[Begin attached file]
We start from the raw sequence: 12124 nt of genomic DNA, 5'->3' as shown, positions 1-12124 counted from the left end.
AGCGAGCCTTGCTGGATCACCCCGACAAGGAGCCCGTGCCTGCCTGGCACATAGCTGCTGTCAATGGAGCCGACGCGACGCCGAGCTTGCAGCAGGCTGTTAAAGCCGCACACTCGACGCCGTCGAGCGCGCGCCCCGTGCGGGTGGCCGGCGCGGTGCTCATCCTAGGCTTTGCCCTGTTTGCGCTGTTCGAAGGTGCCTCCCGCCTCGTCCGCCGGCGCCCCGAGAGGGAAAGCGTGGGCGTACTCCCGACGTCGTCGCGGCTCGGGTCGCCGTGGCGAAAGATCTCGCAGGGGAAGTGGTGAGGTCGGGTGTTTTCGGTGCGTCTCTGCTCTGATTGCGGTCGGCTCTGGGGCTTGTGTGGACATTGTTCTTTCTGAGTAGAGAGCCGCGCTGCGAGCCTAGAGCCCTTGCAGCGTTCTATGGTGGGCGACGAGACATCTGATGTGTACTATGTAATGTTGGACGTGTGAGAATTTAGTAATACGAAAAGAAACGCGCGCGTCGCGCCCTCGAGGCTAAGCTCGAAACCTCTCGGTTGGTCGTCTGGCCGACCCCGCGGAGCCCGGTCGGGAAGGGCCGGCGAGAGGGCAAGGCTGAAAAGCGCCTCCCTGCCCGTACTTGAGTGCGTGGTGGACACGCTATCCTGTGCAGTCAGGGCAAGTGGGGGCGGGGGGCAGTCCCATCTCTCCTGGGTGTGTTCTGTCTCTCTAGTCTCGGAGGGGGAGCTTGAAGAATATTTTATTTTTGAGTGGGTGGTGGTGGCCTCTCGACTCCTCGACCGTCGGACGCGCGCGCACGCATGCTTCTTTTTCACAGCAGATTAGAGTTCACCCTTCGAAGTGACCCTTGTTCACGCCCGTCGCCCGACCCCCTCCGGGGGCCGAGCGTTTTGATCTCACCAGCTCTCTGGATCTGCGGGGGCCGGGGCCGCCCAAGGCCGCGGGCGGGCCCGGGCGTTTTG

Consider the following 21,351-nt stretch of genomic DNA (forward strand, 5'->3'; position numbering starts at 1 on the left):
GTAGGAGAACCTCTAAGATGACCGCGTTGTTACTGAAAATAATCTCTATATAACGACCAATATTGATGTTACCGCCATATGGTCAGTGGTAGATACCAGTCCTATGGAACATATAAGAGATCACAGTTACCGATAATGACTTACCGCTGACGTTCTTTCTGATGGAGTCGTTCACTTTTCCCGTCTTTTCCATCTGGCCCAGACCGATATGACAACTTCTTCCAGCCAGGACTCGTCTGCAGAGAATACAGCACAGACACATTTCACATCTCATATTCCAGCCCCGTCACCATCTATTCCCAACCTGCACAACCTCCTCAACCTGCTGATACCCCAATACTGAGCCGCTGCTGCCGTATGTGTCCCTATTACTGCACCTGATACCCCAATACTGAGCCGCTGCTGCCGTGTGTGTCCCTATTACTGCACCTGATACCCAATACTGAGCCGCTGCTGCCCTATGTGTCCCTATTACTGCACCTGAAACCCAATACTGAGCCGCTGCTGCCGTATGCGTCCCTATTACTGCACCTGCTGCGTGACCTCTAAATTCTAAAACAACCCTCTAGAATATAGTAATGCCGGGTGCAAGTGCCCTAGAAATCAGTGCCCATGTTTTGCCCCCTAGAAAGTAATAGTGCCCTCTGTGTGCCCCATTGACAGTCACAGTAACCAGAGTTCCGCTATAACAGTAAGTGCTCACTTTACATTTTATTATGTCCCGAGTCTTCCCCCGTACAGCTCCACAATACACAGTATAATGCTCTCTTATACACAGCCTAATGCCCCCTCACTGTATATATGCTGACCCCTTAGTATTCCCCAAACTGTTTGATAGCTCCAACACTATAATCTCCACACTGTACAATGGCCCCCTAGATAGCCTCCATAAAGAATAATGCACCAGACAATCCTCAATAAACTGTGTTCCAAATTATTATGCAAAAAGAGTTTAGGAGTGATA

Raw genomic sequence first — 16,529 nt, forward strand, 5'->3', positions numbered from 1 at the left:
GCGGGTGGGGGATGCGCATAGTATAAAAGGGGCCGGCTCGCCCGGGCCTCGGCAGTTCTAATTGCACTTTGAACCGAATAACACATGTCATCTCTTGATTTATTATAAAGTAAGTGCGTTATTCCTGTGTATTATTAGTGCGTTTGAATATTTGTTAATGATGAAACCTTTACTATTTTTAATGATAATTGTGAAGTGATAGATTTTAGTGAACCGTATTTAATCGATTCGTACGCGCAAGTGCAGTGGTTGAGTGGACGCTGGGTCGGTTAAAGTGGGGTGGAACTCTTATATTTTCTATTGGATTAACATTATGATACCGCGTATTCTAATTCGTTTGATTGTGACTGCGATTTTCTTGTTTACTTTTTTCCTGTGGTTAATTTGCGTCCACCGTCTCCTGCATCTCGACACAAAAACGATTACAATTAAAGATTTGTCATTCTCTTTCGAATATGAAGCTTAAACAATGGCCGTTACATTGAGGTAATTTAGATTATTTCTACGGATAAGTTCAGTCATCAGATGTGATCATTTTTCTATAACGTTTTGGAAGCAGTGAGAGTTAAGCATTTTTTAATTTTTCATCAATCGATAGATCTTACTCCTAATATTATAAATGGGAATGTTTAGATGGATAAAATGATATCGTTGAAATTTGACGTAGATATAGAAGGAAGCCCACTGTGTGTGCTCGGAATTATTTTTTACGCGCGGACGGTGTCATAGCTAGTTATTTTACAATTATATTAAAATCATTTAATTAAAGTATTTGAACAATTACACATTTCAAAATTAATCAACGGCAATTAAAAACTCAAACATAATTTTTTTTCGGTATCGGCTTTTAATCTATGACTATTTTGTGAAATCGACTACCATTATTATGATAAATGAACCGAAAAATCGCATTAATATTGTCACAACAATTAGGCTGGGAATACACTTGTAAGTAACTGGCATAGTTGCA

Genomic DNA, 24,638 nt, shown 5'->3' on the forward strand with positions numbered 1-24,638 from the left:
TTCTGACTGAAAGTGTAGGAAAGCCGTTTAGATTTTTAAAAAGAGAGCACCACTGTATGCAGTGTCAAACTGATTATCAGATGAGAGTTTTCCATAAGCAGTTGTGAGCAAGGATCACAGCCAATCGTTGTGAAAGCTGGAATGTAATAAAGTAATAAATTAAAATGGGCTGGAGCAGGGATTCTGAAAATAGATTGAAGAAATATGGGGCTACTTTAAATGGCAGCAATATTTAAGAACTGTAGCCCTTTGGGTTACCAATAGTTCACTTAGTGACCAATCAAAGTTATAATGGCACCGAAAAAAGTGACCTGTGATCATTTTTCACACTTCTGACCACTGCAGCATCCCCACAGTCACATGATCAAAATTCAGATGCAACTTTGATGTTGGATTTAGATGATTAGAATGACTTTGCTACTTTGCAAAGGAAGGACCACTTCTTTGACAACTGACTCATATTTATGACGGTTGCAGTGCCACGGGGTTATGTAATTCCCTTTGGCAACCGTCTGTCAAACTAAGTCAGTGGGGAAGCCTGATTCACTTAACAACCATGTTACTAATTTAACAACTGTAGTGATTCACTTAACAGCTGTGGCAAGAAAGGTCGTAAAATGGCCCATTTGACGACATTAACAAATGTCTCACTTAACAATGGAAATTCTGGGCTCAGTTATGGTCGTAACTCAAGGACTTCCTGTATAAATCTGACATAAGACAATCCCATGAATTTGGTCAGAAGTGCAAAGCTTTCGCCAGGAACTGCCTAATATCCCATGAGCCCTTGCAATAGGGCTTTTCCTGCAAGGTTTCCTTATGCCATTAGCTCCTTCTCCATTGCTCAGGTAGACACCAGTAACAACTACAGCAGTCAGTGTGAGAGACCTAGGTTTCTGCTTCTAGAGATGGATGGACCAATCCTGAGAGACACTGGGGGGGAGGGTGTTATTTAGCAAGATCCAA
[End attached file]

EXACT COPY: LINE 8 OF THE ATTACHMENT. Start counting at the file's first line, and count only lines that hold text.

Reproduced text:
TTCTGACTGAAAGTGTAGGAAAGCCGTTTAGATTTTTAAAAAGAGAGCACCACTGTATGCAGTGTCAAACTGATTATCAGATGAGAGTTTTCCATAAGCAGTTGTGAGCAAGGATCACAGCCAATCGTTGTGAAAGCTGGAATGTAATAAAGTAATAAATTAAAATGGGCTGGAGCAGGGATTCTGAAAATAGATTGAAGAAATATGGGGCTACTTTAAATGGCAGCAATATTTAAGAACTGTAGCCCTTTGGGTTACCAATAGTTCACTTAGTGACCAATCAAAGTTATAATGGCACCGAAAAAAGTGACCTGTGATCATTTTTCACACTTCTGACCACTGCAGCATCCCCACAGTCACATGATCAAAATTCAGATGCAACTTTGATGTTGGATTTAGATGATTAGAATGACTTTGCTACTTTGCAAAGGAAGGACCACTTCTTTGACAACTGACTCATATTTATGACGGTTGCAGTGCCACGGGGTTATGTAATTCCCTTTGGCAACCGTCTGTCAAACTAAGTCAGTGGGGAAGCCTGATTCACTTAACAACCATGTTACTAATTTAACAACTGTAGTGATTCACTTAACAGCTGTGGCAAGAAAGGTCGTAAAATGGCCCATTTGACGACATTAACAAATGTCTCACTTAACAATGGAAATTCTGGGCTCAGTTATGGTCGTAACTCAAGGACTTCCTGTATAAATCTGACATAAGACAATCCCATGAATTTGGTCAGAAGTGCAAAGCTTTCGCCAGGAACTGCCTAATATCCCATGAGCCCTTGCAATAGGGCTTTTCCTGCAAGGTTTCCTTATGCCATTAGCTCCTTCTCCATTGCTCAGGTAGACACCAGTAACAACTACAGCAGTCAGTGTGAGAGACCTAGGTTTCTGCTTCTAGAGATGGATGGACCAATCCTGAGAGACACTGGGGGGGAGGGTGTTATTTAGCAAGATCCAA